Hacks are nothing new in Hollywood. Since the beginning of the film industry at the turn of the 20th century, thousands of untalented people have come to Los Angeles from all over America and abroad to try to make it big (as writers, producers, directors, actors, talent agents, singers, composers, musicians, artists, etc.) but who end up using, scamming and exploiting other people for money as well as using their creative ability (either self-taught or professional training), leading to the production of dull, bland, mediocre, unimaginative, inferior, trite work in the forlorn hope of attaining commercial success. Had Edward D. Wood, Jr. been born a decade or two earlier, it’s easy to imagine him working for some Poverty Row outfit in Gower Gulch, competing with the likes of no-talent and no-taste producers and directors–such as Victor Adamson, Robert J. Horner and Dwain Esper–for the title of all-time hack. He would have fit in nicely working at Weiss Brothers-Artclass Pictures in the early 1930s in directing low budget Western-themed serials, or directing low budget film noir crime drama features at PRC (Producers Releasing Corporation) in the following decade from 1940 to 1946. Ed Wood is the probably the most well known of all the Hollywood hacks because he is imprisoned in his own time, and in the 1950s, Ed Wood simply had no competition. He was ignored throughout his spectacularly unsuccessful film making career and died a penniless alcoholic, only to be “rediscovered” when promoters in the early 1980s tagged him “The Worst Director of All Time” (mostly thanks to the Medveds’ hilarious book, “Golden Turkey Awards”) and he was given the singular honor of a full-length biopic by Tim Burton (Ed Wood (1994)). This post-mortem celebrity has made him infinitely more famous today than he ever was during his lifetime.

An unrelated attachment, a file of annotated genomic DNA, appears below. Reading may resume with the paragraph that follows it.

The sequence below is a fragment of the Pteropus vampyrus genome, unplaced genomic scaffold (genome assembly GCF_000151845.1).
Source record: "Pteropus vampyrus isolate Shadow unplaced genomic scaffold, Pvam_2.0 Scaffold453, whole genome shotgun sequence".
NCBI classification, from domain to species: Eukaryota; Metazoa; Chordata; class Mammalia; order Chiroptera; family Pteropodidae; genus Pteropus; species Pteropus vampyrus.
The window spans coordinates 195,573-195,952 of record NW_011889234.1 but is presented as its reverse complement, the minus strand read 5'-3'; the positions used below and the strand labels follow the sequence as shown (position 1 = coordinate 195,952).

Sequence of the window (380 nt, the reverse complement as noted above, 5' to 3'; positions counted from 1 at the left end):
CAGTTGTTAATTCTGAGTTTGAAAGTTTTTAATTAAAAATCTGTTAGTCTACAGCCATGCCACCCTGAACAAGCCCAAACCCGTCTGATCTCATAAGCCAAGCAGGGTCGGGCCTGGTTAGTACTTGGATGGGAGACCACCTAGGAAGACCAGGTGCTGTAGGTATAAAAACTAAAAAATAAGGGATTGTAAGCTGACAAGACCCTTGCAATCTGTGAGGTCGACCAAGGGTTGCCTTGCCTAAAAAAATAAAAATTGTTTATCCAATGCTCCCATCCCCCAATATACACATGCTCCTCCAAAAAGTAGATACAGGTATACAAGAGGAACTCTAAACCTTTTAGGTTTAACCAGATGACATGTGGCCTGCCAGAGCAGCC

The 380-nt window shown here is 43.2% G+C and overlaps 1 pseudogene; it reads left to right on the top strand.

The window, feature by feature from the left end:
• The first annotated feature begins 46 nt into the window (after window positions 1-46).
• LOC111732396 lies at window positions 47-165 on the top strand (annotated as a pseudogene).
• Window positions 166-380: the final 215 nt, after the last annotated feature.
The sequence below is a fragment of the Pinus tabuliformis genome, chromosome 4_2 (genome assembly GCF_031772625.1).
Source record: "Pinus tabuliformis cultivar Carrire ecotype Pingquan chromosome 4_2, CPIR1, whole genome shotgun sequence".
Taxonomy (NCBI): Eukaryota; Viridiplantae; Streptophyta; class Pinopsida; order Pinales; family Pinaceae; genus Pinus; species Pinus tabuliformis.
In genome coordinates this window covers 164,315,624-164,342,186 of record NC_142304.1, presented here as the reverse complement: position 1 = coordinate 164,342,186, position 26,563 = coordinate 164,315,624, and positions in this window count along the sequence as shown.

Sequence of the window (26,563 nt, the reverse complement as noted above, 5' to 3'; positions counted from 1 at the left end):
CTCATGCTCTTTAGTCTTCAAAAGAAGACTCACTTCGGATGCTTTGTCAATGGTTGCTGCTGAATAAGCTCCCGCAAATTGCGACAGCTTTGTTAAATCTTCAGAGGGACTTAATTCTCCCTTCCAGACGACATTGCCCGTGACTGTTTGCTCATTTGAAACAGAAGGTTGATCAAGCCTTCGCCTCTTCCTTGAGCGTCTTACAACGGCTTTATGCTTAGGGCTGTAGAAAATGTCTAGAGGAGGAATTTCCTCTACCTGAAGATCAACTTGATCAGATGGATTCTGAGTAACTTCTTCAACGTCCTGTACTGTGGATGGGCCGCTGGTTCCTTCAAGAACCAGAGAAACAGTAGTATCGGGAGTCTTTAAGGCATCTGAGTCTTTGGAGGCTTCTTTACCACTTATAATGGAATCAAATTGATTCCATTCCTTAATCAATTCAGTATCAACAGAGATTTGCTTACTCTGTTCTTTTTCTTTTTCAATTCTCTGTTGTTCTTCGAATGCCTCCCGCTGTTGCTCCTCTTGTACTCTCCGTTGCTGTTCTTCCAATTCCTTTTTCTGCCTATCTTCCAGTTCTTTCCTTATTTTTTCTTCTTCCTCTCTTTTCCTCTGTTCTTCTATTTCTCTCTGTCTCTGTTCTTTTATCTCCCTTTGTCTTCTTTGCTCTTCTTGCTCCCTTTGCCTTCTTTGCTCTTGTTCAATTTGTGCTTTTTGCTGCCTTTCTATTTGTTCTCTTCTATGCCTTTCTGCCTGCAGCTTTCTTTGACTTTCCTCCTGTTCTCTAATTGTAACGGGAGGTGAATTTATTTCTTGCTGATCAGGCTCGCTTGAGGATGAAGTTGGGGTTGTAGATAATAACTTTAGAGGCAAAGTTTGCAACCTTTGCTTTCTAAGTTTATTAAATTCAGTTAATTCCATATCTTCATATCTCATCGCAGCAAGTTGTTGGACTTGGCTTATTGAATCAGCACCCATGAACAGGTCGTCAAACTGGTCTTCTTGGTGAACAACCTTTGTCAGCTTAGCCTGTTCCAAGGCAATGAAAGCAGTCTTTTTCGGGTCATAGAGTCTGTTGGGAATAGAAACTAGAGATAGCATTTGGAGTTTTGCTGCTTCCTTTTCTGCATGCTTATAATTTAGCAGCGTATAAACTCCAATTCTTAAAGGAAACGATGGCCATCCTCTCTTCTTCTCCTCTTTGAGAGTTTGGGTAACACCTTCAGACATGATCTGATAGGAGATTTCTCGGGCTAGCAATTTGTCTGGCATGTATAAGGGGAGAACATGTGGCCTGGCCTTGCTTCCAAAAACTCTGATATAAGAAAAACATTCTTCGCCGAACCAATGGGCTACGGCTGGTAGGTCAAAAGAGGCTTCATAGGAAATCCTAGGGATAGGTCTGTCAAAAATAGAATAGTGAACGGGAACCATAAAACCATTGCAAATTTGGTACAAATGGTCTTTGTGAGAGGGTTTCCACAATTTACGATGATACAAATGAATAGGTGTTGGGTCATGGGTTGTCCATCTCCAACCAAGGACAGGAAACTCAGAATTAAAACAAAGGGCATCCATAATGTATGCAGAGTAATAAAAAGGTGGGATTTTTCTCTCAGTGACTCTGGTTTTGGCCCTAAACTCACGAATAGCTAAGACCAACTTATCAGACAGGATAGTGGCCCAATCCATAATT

Wood was an exceedingly complex person. He was born on October 10, 1924, in Poughkeepsie, NY, where he lived most of his childhood. He joined the US Marine Corps in 1943 at the height of World War II and was, by all accounts, an exemplary soldier, wounded in ferocious combat in the Pacific theater (a transvestite, he claimed to have been wearing a bra and panties under his uniform while storming ashore during the bloody beachhead landing at Tarawa in November 1943). He was habitually optimistic, even in the face of the bleak realities that would later consume him. His personality bonded him with a small clique of outcasts who eked out life on the far edges of the Hollywood fringe.